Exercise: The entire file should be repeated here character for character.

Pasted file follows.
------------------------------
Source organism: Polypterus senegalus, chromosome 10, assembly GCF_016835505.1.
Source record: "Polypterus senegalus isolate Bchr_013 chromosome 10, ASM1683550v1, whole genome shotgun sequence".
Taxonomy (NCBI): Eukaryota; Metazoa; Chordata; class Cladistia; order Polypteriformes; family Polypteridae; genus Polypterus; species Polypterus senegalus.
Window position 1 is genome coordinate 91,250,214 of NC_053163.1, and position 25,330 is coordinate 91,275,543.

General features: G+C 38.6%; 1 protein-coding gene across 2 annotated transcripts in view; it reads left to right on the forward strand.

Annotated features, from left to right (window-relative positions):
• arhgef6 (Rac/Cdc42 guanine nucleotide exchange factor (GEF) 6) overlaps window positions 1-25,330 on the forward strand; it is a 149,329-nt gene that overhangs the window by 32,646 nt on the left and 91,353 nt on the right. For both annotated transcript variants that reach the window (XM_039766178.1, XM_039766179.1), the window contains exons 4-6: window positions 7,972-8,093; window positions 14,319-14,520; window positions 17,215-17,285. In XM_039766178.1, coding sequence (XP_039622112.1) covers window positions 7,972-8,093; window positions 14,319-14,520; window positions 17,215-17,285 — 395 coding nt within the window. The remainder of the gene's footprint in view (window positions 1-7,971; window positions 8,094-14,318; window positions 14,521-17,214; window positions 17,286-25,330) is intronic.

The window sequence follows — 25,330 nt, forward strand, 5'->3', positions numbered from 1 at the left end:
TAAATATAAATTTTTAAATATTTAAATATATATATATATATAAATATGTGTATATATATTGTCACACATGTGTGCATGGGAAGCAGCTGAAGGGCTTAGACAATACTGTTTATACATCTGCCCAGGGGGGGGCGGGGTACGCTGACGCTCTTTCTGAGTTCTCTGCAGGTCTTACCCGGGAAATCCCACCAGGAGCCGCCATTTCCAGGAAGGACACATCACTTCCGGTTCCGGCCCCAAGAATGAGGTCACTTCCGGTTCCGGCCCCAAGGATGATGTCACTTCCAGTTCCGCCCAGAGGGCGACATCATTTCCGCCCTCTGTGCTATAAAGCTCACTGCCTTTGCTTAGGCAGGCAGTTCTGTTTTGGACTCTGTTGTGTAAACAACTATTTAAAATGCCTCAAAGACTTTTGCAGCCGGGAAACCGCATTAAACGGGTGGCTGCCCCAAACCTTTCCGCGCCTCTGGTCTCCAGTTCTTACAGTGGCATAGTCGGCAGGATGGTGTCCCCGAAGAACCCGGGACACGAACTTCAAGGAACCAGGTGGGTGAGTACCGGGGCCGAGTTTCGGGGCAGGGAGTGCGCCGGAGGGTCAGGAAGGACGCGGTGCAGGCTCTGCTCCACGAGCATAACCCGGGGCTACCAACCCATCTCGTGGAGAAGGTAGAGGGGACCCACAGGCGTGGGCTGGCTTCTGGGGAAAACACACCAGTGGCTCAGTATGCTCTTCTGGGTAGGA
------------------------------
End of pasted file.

Source organism: Polypterus senegalus, chromosome 10, assembly GCF_016835505.1.
Source record: "Polypterus senegalus isolate Bchr_013 chromosome 10, ASM1683550v1, whole genome shotgun sequence".
Taxonomy (NCBI): Eukaryota; Metazoa; Chordata; class Cladistia; order Polypteriformes; family Polypteridae; genus Polypterus; species Polypterus senegalus.
Window position 1 is genome coordinate 91,250,214 of NC_053163.1, and position 25,330 is coordinate 91,275,543.

General features: G+C 38.6%; 1 protein-coding gene across 2 annotated transcripts in view; it reads left to right on the forward strand.

Annotated features, from left to right (window-relative positions):
• arhgef6 (Rac/Cdc42 guanine nucleotide exchange factor (GEF) 6) overlaps window positions 1-25,330 on the forward strand; it is a 149,329-nt gene that overhangs the window by 32,646 nt on the left and 91,353 nt on the right. For both annotated transcript variants that reach the window (XM_039766178.1, XM_039766179.1), the window contains exons 4-6: window positions 7,972-8,093; window positions 14,319-14,520; window positions 17,215-17,285. In XM_039766178.1, coding sequence (XP_039622112.1) covers window positions 7,972-8,093; window positions 14,319-14,520; window positions 17,215-17,285 — 395 coding nt within the window. The remainder of the gene's footprint in view (window positions 1-7,971; window positions 8,094-14,318; window positions 14,521-17,214; window positions 17,286-25,330) is intronic.

The window sequence follows — 25,330 nt, forward strand, 5'->3', positions numbered from 1 at the left end:
TAAATATAAATTTTTAAATATTTAAATATATATATATATATAAATATGTGTATATATATTGTCACACATGTGTGCATGGGAAGCAGCTGAAGGGCTTAGACAATACTGTTTATACATCTGCCCAGGGGGGGGCGGGGTACGCTGACGCTCTTTCTGAGTTCTCTGCAGGTCTTACCCGGGAAATCCCACCAGGAGCCGCCATTTCCAGGAAGGACACATCACTTCCGGTTCCGGCCCCAAGAATGAGGTCACTTCCGGTTCCGGCCCCAAGGATGATGTCACTTCCAGTTCCGCCCAGAGGGCGACATCATTTCCGCCCTCTGTGCTATAAAGCTCACTGCCTTTGCTTAGGCAGGCAGTTCTGTTTTGGACTCTGTTGTGTAAACAACTATTTAAAATGCCTCAAAGACTTTTGCAGCCGGGAAACCGCATTAAACGGGTGGCTGCCCCAAACCTTTCCGCGCCTCTGGTCTCCAGTTCTTACAGTGGCATAGTCGGCAGGATGGTGTCCCCGAAGAACCCGGGACACGAACTTCAAGGAACCAGGTGGGTGAGTACCGGGGCCGAGTTTCGGGGCAGGGAGTGCGCCGGAGGGTCAGGAAGGACGCGGTGCAGGCTCTGCTCCACGAGCATAACCCGGGGCTACCAACCCATCTCGTGGAGAAGGTAGAGGGGACCCACAGGCGTGGGCTGGCTTCTGGGGAAAACACACCAGTGGCTCAGTATGCTCTTCTGGGTAGGA